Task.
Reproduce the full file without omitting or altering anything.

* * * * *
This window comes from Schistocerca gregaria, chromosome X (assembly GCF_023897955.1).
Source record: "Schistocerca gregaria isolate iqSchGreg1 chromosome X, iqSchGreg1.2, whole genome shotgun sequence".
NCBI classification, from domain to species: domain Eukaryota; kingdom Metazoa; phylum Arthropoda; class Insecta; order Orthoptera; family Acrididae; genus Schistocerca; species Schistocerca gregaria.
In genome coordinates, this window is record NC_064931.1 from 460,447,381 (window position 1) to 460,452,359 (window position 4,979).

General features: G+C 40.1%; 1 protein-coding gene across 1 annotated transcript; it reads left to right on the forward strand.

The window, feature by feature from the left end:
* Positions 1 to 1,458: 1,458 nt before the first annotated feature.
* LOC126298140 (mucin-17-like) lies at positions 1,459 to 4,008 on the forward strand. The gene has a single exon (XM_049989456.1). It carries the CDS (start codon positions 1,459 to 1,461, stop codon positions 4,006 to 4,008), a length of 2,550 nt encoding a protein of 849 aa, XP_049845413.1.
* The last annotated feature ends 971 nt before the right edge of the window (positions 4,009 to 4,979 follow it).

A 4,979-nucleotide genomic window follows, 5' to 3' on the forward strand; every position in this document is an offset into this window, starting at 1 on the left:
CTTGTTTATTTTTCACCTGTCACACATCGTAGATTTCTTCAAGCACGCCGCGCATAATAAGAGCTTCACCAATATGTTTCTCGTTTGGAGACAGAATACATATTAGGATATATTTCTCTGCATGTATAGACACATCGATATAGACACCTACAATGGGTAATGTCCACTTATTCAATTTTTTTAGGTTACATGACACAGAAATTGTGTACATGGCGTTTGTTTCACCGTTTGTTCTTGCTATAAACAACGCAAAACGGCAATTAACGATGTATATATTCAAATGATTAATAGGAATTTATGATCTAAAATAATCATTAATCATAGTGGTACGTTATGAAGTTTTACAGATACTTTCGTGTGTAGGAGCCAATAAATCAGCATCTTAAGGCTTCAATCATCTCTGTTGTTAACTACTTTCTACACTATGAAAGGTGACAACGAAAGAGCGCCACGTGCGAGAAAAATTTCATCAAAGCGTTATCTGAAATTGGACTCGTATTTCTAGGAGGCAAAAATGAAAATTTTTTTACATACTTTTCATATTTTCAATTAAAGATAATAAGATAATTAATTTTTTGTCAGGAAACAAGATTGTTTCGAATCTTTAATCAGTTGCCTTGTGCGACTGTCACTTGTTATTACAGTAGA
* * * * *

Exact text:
This window comes from Schistocerca gregaria, chromosome X (assembly GCF_023897955.1).
Source record: "Schistocerca gregaria isolate iqSchGreg1 chromosome X, iqSchGreg1.2, whole genome shotgun sequence".
NCBI classification, from domain to species: domain Eukaryota; kingdom Metazoa; phylum Arthropoda; class Insecta; order Orthoptera; family Acrididae; genus Schistocerca; species Schistocerca gregaria.
In genome coordinates, this window is record NC_064931.1 from 460,447,381 (window position 1) to 460,452,359 (window position 4,979).

General features: G+C 40.1%; 1 protein-coding gene across 1 annotated transcript; it reads left to right on the forward strand.

The window, feature by feature from the left end:
* Positions 1 to 1,458: 1,458 nt before the first annotated feature.
* LOC126298140 (mucin-17-like) lies at positions 1,459 to 4,008 on the forward strand. The gene has a single exon (XM_049989456.1). It carries the CDS (start codon positions 1,459 to 1,461, stop codon positions 4,006 to 4,008), a length of 2,550 nt encoding a protein of 849 aa, XP_049845413.1.
* The last annotated feature ends 971 nt before the right edge of the window (positions 4,009 to 4,979 follow it).

A 4,979-nucleotide genomic window follows, 5' to 3' on the forward strand; every position in this document is an offset into this window, starting at 1 on the left:
CTTGTTTATTTTTCACCTGTCACACATCGTAGATTTCTTCAAGCACGCCGCGCATAATAAGAGCTTCACCAATATGTTTCTCGTTTGGAGACAGAATACATATTAGGATATATTTCTCTGCATGTATAGACACATCGATATAGACACCTACAATGGGTAATGTCCACTTATTCAATTTTTTTAGGTTACATGACACAGAAATTGTGTACATGGCGTTTGTTTCACCGTTTGTTCTTGCTATAAACAACGCAAAACGGCAATTAACGATGTATATATTCAAATGATTAATAGGAATTTATGATCTAAAATAATCATTAATCATAGTGGTACGTTATGAAGTTTTACAGATACTTTCGTGTGTAGGAGCCAATAAATCAGCATCTTAAGGCTTCAATCATCTCTGTTGTTAACTACTTTCTACACTATGAAAGGTGACAACGAAAGAGCGCCACGTGCGAGAAAAATTTCATCAAAGCGTTATCTGAAATTGGACTCGTATTTCTAGGAGGCAAAAATGAAAATTTTTTTACATACTTTTCATATTTTCAATTAAAGATAATAAGATAATTAATTTTTTGTCAGGAAACAAGATTGTTTCGAATCTTTAATCAGTTGCCTTGTGCGACTGTCACTTGTTATTACAGTAGA